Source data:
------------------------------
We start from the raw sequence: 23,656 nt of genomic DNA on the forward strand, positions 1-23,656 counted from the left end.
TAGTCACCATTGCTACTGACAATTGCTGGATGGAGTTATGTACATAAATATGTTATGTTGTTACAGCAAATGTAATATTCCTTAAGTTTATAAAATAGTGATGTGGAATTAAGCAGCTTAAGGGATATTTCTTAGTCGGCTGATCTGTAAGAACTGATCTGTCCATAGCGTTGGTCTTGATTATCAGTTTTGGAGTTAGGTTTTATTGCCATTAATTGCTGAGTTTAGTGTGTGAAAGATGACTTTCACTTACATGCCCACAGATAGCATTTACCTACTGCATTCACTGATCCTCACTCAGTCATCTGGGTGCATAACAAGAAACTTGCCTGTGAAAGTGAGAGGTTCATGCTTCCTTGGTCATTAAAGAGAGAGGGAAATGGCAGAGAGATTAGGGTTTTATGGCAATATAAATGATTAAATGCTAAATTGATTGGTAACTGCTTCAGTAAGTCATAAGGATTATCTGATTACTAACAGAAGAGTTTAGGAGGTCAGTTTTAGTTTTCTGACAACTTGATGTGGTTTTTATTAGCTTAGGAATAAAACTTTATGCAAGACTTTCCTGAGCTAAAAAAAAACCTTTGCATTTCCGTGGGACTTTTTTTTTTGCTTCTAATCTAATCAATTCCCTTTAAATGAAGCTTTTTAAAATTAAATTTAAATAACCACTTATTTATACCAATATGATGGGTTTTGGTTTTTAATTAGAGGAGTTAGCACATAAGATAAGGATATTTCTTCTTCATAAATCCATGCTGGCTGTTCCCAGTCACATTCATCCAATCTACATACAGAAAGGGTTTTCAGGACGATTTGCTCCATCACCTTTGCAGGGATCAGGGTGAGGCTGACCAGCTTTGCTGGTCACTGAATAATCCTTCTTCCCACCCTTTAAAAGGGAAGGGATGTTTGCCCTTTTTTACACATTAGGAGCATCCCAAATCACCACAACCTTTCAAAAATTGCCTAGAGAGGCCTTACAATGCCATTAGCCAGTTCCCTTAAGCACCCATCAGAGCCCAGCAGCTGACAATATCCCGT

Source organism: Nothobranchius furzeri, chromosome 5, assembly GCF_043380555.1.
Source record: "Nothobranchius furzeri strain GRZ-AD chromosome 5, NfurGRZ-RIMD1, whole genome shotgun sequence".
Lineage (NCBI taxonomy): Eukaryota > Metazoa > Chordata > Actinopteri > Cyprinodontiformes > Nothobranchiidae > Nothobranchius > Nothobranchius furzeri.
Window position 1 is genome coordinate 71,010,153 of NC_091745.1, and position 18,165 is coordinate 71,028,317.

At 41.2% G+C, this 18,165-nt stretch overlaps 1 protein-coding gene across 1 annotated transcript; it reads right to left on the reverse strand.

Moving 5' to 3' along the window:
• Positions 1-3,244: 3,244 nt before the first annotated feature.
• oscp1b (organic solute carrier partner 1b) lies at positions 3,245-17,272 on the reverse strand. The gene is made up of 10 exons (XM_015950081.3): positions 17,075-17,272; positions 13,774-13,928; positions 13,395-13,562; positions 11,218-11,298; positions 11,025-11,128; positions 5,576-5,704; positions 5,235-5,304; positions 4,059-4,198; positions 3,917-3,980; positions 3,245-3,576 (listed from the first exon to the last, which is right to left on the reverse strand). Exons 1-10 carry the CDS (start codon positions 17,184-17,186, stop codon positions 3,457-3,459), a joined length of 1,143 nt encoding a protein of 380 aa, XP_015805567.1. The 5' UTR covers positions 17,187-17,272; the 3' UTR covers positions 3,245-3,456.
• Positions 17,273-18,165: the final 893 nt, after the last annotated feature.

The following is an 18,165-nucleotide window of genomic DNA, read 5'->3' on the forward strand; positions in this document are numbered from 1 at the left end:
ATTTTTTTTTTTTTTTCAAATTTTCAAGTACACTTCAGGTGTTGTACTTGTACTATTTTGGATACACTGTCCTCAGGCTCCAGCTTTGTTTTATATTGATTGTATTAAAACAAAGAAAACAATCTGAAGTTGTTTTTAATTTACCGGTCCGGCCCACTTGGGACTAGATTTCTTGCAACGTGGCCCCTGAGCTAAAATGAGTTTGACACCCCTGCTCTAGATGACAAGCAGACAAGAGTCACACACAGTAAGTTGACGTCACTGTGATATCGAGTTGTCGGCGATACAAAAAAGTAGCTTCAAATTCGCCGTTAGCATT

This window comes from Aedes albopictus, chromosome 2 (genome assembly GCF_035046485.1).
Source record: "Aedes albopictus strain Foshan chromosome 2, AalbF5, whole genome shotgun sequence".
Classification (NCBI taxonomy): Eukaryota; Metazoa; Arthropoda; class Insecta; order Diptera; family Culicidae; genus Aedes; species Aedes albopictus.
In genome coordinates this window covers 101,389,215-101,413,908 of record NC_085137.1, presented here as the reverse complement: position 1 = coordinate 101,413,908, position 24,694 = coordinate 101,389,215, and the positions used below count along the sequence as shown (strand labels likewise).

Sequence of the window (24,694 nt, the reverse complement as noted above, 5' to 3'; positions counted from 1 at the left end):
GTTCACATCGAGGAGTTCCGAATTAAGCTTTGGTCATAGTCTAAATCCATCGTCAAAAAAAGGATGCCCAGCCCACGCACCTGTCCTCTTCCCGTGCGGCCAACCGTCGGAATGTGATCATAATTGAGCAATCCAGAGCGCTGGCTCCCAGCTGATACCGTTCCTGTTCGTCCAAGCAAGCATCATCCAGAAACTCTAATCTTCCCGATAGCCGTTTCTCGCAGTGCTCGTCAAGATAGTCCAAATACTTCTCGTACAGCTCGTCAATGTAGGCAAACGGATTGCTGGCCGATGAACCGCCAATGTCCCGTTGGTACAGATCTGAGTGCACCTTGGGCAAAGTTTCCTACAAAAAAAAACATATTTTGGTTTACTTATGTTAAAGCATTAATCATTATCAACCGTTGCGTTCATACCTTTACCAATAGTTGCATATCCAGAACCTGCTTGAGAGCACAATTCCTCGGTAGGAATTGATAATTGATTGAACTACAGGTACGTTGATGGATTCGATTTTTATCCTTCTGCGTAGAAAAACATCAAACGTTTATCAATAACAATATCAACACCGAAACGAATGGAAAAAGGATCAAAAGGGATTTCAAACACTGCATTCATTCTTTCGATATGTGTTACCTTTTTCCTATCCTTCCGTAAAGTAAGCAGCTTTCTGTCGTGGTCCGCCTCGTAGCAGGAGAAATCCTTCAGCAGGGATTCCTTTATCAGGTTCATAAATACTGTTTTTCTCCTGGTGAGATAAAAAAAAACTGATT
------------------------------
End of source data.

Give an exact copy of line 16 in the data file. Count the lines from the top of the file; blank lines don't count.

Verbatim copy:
Classification (NCBI taxonomy): Eukaryota; Metazoa; Arthropoda; class Insecta; order Diptera; family Culicidae; genus Aedes; species Aedes albopictus.